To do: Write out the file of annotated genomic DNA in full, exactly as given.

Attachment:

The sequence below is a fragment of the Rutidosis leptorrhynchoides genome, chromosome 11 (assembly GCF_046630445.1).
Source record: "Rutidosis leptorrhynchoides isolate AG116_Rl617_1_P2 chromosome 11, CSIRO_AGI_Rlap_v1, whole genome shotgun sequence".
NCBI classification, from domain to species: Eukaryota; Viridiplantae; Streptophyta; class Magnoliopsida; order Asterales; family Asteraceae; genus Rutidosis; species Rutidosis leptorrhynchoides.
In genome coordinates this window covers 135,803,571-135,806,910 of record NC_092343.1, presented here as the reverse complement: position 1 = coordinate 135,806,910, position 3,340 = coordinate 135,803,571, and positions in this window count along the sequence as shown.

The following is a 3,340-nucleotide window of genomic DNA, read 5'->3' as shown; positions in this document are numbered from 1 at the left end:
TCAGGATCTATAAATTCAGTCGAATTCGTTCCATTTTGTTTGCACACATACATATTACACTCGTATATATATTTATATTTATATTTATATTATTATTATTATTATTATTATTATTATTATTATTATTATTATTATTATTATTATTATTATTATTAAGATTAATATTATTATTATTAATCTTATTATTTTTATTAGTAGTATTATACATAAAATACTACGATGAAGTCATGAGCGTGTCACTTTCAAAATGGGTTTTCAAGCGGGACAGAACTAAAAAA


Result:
The sequence below is a fragment of the Rutidosis leptorrhynchoides genome, chromosome 11 (assembly GCF_046630445.1).
Source record: "Rutidosis leptorrhynchoides isolate AG116_Rl617_1_P2 chromosome 11, CSIRO_AGI_Rlap_v1, whole genome shotgun sequence".
NCBI classification, from domain to species: Eukaryota; Viridiplantae; Streptophyta; class Magnoliopsida; order Asterales; family Asteraceae; genus Rutidosis; species Rutidosis leptorrhynchoides.
In genome coordinates this window covers 135,803,571-135,806,910 of record NC_092343.1, presented here as the reverse complement: position 1 = coordinate 135,806,910, position 3,340 = coordinate 135,803,571, and positions in this window count along the sequence as shown.

The following is a 3,340-nucleotide window of genomic DNA, read 5'->3' as shown; positions in this document are numbered from 1 at the left end:
TCAGGATCTATAAATTCAGTCGAATTCGTTCCATTTTGTTTGCACACATACATATTACACTCGTATATATATTTATATTTATATTTATATTATTATTATTATTATTATTATTATTATTATTATTATTATTATTATTATTATTATTATTATTATTAAGATTAATATTATTATTATTAATCTTATTATTTTTATTAGTAGTATTATACATAAAATACTACGATGAAGTCATGAGCGTGTCACTTTCAAAATGGGTTTTCAAGCGGGACAGAACTAAAAAA